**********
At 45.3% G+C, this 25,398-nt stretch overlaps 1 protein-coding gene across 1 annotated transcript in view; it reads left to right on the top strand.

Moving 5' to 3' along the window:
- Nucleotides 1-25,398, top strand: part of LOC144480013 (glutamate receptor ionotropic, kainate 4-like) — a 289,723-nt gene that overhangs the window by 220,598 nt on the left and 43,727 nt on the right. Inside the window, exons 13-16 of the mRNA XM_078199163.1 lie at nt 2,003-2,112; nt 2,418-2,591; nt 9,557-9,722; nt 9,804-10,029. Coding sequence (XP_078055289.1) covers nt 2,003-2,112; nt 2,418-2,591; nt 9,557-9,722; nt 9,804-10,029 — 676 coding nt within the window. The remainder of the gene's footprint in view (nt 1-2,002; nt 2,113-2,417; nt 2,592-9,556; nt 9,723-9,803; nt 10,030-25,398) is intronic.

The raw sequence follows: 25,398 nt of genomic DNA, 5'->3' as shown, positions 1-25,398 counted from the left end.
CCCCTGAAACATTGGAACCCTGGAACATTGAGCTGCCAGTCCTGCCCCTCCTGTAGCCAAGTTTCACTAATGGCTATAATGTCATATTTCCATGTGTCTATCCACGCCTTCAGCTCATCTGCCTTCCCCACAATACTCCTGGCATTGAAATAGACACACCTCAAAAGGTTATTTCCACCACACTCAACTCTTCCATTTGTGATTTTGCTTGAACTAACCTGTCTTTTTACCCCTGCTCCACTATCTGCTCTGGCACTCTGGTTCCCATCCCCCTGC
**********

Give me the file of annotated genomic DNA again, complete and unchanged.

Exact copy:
At 45.3% G+C, this 25,398-nt stretch overlaps 1 protein-coding gene across 1 annotated transcript in view; it reads left to right on the top strand.

Moving 5' to 3' along the window:
- Nucleotides 1-25,398, top strand: part of LOC144480013 (glutamate receptor ionotropic, kainate 4-like) — a 289,723-nt gene that overhangs the window by 220,598 nt on the left and 43,727 nt on the right. Inside the window, exons 13-16 of the mRNA XM_078199163.1 lie at nt 2,003-2,112; nt 2,418-2,591; nt 9,557-9,722; nt 9,804-10,029. Coding sequence (XP_078055289.1) covers nt 2,003-2,112; nt 2,418-2,591; nt 9,557-9,722; nt 9,804-10,029 — 676 coding nt within the window. The remainder of the gene's footprint in view (nt 1-2,002; nt 2,113-2,417; nt 2,592-9,556; nt 9,723-9,803; nt 10,030-25,398) is intronic.

The raw sequence follows: 25,398 nt of genomic DNA, 5'->3' as shown, positions 1-25,398 counted from the left end.
CCCCTGAAACATTGGAACCCTGGAACATTGAGCTGCCAGTCCTGCCCCTCCTGTAGCCAAGTTTCACTAATGGCTATAATGTCATATTTCCATGTGTCTATCCACGCCTTCAGCTCATCTGCCTTCCCCACAATACTCCTGGCATTGAAATAGACACACCTCAAAAGGTTATTTCCACCACACTCAACTCTTCCATTTGTGATTTTGCTTGAACTAACCTGTCTTTTTACCCCTGCTCCACTATCTGCTCTGGCACTCTGGTTCCCATCCCCCTGC